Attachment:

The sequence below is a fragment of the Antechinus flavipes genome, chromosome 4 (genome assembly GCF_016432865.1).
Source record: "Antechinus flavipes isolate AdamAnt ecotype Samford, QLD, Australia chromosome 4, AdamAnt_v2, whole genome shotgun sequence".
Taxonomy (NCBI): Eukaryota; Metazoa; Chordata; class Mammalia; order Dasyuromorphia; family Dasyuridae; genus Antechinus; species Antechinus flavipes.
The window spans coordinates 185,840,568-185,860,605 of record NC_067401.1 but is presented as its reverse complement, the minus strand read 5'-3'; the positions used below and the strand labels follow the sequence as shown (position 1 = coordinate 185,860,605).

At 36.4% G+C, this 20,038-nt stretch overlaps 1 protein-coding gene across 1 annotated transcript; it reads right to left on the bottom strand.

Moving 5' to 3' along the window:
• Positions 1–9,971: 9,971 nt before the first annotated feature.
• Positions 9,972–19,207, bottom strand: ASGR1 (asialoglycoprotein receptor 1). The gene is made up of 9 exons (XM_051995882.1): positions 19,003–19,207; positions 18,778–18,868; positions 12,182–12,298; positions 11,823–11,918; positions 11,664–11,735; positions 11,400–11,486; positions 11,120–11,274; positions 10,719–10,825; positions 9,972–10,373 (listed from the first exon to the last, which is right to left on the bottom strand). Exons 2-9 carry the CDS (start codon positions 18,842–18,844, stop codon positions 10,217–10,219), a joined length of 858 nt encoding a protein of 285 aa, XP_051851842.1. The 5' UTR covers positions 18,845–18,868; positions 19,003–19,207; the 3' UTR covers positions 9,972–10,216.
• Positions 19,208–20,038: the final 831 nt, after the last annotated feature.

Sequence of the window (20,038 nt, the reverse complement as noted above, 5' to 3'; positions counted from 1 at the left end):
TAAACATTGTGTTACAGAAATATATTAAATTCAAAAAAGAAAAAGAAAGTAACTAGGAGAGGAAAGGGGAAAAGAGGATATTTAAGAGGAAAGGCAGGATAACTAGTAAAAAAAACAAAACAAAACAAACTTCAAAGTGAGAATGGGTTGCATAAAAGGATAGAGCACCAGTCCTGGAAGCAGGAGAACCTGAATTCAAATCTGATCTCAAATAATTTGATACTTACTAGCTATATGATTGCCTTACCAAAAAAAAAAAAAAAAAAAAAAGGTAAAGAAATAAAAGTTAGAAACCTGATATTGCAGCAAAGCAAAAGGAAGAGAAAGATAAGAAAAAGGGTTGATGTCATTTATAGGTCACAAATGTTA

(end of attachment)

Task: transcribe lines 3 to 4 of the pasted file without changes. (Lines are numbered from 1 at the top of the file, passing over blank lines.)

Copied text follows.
Taxonomy (NCBI): Eukaryota; Metazoa; Chordata; class Mammalia; order Dasyuromorphia; family Dasyuridae; genus Antechinus; species Antechinus flavipes.
The window spans coordinates 185,840,568-185,860,605 of record NC_067401.1 but is presented as its reverse complement, the minus strand read 5'-3'; the positions used below and the strand labels follow the sequence as shown (position 1 = coordinate 185,860,605).